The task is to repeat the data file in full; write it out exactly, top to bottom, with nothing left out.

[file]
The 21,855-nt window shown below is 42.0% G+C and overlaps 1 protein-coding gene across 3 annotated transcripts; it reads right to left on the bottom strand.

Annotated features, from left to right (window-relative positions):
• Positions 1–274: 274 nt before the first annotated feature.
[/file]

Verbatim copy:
The 21,855-nt window shown below is 42.0% G+C and overlaps 1 protein-coding gene across 3 annotated transcripts; it reads right to left on the bottom strand.

Annotated features, from left to right (window-relative positions):
• Positions 1–274: 274 nt before the first annotated feature.